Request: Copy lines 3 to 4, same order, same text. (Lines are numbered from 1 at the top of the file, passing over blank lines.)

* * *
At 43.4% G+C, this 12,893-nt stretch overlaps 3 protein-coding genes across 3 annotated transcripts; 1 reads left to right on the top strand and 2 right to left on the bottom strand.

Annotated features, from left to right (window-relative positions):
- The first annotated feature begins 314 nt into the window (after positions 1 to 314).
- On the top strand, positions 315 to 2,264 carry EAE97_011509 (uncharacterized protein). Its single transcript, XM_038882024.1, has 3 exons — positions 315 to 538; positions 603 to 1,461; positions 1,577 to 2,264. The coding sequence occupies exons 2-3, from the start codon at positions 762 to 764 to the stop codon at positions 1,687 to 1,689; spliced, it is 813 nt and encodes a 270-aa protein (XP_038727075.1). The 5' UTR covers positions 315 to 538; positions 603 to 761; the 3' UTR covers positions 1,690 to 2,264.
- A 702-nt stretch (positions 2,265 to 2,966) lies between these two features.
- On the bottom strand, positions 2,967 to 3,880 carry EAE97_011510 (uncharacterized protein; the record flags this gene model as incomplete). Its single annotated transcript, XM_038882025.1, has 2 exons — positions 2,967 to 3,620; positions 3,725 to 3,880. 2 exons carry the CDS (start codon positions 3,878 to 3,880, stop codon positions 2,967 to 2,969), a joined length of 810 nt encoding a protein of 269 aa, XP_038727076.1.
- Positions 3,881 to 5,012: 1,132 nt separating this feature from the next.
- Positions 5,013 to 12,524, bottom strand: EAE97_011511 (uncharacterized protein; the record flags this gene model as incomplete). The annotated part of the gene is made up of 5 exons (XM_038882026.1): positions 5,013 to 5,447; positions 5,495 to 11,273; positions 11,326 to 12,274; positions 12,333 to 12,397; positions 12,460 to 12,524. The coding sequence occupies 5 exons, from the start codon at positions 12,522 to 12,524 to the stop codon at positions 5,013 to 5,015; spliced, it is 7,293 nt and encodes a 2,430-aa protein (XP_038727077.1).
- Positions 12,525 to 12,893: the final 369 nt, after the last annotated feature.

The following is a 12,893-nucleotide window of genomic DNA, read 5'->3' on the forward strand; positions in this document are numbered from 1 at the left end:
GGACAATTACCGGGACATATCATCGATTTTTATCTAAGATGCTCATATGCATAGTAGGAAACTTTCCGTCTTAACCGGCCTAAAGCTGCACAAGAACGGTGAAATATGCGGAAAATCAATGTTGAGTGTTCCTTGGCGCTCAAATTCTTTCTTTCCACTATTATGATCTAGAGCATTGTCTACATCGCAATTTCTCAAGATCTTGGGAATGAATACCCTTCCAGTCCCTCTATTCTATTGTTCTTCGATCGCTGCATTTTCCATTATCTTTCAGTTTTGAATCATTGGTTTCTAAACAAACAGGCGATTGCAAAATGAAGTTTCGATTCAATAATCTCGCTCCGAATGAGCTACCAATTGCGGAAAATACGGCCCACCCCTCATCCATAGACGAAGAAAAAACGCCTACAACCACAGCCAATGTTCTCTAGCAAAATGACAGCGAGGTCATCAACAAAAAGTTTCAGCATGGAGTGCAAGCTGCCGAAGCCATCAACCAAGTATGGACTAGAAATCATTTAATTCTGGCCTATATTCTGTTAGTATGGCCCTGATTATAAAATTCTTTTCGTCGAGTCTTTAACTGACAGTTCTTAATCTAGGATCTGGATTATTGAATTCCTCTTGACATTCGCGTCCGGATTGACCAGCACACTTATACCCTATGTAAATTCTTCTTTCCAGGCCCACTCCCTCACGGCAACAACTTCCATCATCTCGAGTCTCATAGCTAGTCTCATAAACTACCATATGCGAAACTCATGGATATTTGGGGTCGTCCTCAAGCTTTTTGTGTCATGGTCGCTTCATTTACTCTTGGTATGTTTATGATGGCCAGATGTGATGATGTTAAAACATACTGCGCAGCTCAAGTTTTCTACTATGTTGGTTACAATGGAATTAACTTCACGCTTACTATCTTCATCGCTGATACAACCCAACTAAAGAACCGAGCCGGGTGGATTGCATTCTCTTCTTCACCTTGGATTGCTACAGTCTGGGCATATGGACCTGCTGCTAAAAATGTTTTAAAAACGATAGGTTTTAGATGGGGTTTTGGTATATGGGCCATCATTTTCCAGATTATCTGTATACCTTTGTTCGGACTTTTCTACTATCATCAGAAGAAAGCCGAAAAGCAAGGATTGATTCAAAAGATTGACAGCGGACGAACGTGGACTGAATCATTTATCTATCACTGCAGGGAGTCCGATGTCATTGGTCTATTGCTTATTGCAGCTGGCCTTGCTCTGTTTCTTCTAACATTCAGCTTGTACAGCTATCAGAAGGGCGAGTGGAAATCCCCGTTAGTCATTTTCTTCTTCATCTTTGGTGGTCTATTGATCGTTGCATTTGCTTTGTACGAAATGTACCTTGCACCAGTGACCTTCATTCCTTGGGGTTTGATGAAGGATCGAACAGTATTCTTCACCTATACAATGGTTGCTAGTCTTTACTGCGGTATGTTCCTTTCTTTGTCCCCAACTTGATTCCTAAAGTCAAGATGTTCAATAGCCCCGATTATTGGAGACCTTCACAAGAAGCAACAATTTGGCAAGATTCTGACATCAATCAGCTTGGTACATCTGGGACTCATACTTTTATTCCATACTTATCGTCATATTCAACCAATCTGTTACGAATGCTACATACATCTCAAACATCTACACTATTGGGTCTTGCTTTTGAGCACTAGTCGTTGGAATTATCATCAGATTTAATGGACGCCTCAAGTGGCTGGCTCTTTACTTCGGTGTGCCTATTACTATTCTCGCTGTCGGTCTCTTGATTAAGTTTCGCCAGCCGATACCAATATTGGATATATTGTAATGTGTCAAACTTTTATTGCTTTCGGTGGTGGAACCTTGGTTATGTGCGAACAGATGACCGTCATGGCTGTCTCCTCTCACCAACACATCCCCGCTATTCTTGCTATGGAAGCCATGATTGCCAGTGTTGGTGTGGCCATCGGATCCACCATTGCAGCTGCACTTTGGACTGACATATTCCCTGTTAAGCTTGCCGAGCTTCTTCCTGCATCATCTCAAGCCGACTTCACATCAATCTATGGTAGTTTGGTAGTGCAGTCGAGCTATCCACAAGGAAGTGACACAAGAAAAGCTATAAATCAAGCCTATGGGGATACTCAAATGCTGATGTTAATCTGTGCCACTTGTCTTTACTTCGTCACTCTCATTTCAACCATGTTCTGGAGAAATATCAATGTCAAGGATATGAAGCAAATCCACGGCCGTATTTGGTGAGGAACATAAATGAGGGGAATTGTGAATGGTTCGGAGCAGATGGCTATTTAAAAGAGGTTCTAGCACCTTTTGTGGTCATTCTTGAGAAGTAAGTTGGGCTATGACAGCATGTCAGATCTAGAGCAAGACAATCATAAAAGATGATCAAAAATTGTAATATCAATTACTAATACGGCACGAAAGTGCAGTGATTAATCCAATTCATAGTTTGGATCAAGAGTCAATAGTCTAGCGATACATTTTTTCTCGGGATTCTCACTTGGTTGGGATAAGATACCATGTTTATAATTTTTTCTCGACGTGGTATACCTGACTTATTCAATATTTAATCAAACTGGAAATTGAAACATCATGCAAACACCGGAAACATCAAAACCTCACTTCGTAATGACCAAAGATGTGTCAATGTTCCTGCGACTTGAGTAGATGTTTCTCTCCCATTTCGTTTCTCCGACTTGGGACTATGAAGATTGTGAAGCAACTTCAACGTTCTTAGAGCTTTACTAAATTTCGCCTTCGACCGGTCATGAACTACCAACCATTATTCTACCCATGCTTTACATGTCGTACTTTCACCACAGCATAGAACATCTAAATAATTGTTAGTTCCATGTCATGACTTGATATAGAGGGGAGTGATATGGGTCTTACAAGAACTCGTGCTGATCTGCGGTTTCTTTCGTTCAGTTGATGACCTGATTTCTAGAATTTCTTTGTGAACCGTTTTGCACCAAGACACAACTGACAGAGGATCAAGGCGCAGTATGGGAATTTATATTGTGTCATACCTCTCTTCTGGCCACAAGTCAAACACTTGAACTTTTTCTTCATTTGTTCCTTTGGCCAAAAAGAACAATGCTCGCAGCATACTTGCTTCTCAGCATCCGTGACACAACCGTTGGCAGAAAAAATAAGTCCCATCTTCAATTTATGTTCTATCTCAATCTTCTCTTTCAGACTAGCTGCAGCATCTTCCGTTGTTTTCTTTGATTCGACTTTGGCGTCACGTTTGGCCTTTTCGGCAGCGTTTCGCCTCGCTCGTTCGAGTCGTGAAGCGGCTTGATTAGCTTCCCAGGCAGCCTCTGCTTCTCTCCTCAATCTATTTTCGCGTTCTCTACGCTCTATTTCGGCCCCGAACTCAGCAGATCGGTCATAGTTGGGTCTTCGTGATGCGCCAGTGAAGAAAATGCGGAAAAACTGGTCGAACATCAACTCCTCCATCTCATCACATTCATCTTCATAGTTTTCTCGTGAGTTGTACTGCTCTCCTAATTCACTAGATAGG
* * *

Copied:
- The first annotated feature begins 314 nt into the window (after positions 1 to 314).
- On the top strand, positions 315 to 2,264 carry EAE97_011509 (uncharacterized protein). Its single transcript, XM_038882024.1, has 3 exons — positions 315 to 538; positions 603 to 1,461; positions 1,577 to 2,264. The coding sequence occupies exons 2-3, from the start codon at positions 762 to 764 to the stop codon at positions 1,687 to 1,689; spliced, it is 813 nt and encodes a 270-aa protein (XP_038727075.1). The 5' UTR covers positions 315 to 538; positions 603 to 761; the 3' UTR covers positions 1,690 to 2,264.